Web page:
South Australia’s biased Nuclear Royal Commission

20 Apr 15  The SA government’s Nuclear Fuel Cycle Royal Commission kicks off in Mount Gambier  today Dr Jim Green, national nuclear campaigner with Friends of the Earth, Australia, said:

“Kevin Scarce promised a ‘balanced’ royal commission but three of the five members of his ‘expert panel’ are pro-nuclear, with just one critic. There’s nothing wrong with including nuclear advocates on the panel but there should be balance.

“One way or another Kevin Scarce needs to act to restore credibility to the Royal Commission. Otherwise it will be treated with the same ridicule as the Switkowski Review, which was comprised entirely of ‘people who want nuclear power by Tuesday’ according to comedian John Clarke.”

Despite its bias, the 2006 Switkowski Review was sceptical about proposals to expand Australia’s role in the nuclear fuel cycle, as was BHP Billiton in its submission to the Switkowski Review (see attachment below). Conditions are no more favourable now than in 2006. Despite the hype about a nuclear ‘renaissance’, the number of reactors has declined over the past decade.

Dr Green said: “Presumably the Royal Commission sees Mount Gambier as a potential site for a nuclear power reactor. The local community should consider the legacy of high-level nuclear waste that would remain in the Mount Gambier region indefinitely since there is no disposal site for high-level nuclear waste in Australia − or anywhere in the world for that matter. The only deep underground nuclear waste repository in the world − in the US state of New Mexico − has been shut down following an underground chemical explosion that spewed radiation to the outside environment and contaminated 22 workers.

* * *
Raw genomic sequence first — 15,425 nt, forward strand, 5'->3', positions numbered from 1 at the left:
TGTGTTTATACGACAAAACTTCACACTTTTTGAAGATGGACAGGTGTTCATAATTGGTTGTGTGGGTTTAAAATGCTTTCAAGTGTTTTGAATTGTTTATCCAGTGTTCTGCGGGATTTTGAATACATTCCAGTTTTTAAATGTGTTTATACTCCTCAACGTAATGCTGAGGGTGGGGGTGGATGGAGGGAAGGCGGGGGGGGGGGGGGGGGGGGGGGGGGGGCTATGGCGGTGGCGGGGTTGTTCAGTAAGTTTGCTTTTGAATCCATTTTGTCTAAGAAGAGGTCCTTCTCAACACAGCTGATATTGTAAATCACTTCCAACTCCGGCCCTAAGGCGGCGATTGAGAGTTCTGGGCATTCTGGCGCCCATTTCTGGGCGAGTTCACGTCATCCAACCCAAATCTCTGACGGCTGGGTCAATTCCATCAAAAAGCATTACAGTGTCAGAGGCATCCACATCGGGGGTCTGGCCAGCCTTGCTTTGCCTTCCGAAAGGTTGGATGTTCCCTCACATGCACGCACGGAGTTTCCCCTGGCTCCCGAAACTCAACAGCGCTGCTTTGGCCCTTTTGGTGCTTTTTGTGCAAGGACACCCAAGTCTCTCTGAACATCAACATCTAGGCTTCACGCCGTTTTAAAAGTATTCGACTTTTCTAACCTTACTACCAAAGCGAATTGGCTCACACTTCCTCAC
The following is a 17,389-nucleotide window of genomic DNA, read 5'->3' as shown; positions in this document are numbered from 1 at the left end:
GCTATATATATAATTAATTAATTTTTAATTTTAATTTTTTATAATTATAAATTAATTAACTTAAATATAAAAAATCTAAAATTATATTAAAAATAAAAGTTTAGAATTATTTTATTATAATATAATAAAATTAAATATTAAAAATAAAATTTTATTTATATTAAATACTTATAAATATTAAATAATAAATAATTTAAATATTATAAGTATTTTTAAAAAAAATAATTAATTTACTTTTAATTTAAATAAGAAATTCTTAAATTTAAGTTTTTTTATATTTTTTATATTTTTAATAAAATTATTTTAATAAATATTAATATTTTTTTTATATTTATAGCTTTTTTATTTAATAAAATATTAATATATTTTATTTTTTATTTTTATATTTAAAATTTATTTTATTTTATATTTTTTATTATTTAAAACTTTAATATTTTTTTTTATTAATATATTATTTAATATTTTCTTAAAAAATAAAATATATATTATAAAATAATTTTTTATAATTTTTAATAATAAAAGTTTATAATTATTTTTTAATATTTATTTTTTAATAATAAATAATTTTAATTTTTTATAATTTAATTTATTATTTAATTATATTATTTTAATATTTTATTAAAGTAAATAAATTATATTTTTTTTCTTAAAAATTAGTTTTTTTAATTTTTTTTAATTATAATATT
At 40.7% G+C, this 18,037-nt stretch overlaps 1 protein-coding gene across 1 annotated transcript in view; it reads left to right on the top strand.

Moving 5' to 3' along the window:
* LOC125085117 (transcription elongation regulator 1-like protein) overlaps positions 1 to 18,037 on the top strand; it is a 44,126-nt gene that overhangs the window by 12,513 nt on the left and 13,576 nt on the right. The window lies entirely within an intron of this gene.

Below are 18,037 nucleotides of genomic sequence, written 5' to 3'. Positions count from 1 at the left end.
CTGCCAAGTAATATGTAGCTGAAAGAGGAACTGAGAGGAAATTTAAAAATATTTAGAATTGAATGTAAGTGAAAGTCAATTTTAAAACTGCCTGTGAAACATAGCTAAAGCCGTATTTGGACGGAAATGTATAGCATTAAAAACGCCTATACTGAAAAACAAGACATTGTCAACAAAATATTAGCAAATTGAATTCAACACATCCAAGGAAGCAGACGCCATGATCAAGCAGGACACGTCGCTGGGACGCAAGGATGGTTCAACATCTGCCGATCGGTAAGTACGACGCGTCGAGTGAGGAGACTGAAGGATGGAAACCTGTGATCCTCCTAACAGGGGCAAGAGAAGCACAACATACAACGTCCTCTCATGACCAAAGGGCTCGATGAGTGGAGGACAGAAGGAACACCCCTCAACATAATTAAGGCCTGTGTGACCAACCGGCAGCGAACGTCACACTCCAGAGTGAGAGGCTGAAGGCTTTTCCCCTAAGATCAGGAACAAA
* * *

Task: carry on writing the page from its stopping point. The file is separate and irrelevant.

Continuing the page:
“Nuclear power is incredibly thirsty − a single reactor requires 35−65 millions litres of cooling water daily. The huge water intake pipes destroy marine life by the tonnes.”

The local community should also consider scientific research linking nuclear reactors to increases in childhood leukemias. UK radiation biologist Dr Ian Fairlie notes that over 60 studies have examined cancer incidence in children near nuclear power plants and more than 70% of those studies found increased cancer rates. Dr Fairlie concludes that “the matter is now beyond question, i.e. there’s a very clear association between increased child leukemias and proximity to nuclear power plants”.1
“The community of south-east SA also needs to consider the small risk of a catastrophic accident. The costs of the Fukushima disaster in Japan will probably exceed $500 billion − more than enough to ruin not only the local economy but the entire state’s economy,” Dr Green concluded.

Contact: Jim Green 0417 318 368,


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